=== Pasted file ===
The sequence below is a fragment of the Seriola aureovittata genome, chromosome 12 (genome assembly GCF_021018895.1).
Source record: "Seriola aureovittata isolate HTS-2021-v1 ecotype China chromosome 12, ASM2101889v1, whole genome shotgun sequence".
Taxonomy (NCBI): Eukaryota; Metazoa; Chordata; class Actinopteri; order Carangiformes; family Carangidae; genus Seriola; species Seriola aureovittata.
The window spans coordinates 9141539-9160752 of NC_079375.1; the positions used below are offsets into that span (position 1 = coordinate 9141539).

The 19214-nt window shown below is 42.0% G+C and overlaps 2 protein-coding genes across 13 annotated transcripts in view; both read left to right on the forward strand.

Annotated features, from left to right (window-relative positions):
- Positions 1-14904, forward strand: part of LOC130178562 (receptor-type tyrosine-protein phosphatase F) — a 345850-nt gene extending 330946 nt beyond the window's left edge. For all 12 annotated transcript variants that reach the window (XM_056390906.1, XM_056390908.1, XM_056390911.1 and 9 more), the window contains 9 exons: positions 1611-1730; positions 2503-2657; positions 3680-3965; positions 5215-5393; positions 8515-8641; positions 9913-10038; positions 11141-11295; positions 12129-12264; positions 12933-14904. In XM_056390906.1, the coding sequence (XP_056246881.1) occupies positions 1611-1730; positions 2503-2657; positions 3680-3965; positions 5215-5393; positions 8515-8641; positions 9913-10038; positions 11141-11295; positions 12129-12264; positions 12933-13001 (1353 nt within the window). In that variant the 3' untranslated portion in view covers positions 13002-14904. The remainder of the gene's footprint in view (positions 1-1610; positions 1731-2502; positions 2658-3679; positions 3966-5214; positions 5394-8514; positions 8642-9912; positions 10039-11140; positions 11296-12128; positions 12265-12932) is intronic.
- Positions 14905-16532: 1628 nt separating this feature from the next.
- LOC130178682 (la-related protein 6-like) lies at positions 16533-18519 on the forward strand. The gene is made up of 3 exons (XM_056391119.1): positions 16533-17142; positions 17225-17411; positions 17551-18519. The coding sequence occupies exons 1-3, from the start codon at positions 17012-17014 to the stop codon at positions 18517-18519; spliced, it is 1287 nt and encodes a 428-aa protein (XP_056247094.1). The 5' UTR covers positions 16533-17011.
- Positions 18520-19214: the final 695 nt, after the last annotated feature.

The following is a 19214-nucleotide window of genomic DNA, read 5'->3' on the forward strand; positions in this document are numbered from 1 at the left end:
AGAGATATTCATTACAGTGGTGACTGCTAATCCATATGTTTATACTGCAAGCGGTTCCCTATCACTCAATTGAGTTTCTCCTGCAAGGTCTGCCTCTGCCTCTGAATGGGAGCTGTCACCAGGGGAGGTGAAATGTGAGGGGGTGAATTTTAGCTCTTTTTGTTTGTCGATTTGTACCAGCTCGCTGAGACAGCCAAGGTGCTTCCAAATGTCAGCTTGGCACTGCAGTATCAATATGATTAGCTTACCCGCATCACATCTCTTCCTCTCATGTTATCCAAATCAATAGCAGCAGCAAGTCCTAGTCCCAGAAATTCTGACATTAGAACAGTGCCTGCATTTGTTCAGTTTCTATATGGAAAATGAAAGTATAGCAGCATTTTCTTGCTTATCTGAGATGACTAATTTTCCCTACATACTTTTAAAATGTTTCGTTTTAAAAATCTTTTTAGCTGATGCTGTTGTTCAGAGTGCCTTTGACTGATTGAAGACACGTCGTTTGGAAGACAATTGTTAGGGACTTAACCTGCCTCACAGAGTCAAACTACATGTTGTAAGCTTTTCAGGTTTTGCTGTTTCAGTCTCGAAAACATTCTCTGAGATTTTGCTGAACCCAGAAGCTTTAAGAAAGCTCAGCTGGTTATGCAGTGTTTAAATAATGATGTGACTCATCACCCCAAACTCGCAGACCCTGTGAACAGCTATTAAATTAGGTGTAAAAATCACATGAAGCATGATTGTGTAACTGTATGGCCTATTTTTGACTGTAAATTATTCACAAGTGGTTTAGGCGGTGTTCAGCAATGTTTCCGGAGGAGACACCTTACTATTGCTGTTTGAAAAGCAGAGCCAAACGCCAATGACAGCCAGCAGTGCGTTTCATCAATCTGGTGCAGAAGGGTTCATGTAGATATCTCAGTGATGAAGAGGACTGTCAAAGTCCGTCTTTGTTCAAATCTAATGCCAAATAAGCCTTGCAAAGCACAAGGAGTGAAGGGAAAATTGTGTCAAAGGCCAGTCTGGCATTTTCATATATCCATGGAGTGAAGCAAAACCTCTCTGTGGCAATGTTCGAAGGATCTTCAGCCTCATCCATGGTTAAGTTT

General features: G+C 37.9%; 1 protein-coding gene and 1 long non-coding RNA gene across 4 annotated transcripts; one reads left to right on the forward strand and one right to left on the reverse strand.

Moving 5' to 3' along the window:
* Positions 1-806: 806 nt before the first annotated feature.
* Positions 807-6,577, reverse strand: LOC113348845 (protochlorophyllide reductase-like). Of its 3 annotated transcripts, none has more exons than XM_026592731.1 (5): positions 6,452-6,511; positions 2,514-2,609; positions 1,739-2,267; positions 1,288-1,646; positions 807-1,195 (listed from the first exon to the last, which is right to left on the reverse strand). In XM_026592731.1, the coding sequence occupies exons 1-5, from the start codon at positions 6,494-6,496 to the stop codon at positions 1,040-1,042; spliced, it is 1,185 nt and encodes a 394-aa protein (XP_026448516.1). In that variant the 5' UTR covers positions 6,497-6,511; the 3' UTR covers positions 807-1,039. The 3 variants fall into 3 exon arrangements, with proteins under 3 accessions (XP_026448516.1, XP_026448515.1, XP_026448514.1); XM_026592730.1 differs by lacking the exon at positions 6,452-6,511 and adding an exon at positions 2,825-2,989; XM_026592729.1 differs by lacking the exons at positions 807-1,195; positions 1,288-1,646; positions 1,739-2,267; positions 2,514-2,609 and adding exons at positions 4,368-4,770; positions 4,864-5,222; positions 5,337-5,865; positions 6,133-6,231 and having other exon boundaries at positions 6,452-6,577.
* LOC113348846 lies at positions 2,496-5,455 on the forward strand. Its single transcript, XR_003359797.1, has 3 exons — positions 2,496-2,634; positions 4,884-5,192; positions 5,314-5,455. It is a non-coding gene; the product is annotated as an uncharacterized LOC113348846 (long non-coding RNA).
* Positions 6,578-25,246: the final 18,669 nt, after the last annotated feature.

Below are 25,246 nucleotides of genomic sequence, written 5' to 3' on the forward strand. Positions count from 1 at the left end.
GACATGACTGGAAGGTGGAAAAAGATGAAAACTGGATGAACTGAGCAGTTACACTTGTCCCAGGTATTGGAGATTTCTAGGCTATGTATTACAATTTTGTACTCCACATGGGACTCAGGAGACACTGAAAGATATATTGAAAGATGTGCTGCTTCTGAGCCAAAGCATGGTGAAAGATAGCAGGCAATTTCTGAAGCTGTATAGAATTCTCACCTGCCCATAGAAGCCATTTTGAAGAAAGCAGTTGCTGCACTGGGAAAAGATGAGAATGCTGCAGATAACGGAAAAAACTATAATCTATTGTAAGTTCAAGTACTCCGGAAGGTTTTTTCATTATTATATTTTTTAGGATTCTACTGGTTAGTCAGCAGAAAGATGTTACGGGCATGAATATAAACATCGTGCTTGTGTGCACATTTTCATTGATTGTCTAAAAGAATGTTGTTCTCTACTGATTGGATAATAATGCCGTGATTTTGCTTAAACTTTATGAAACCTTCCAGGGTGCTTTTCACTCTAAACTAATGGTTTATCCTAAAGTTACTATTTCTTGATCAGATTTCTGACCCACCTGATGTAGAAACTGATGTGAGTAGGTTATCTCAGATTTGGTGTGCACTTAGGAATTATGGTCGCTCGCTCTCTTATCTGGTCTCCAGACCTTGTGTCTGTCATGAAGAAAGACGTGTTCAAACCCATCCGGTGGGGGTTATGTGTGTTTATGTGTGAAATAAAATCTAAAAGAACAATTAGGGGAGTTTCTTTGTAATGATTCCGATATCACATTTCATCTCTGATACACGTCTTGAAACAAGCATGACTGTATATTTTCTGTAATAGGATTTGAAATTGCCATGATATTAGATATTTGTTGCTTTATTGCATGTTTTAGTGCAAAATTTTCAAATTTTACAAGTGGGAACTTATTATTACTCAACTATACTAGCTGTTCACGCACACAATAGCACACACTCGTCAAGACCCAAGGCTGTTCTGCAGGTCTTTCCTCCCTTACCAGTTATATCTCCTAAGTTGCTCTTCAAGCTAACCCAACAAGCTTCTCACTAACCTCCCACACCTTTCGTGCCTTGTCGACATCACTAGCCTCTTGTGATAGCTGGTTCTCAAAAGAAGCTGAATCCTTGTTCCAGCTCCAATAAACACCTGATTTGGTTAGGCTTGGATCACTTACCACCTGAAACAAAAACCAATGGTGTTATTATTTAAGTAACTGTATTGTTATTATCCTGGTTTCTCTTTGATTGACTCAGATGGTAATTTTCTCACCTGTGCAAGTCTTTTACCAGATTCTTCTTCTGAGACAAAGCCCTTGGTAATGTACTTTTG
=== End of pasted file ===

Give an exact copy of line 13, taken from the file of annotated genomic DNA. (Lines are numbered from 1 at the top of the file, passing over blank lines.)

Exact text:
General features: G+C 37.9%; 1 protein-coding gene and 1 long non-coding RNA gene across 4 annotated transcripts; one reads left to right on the forward strand and one right to left on the reverse strand.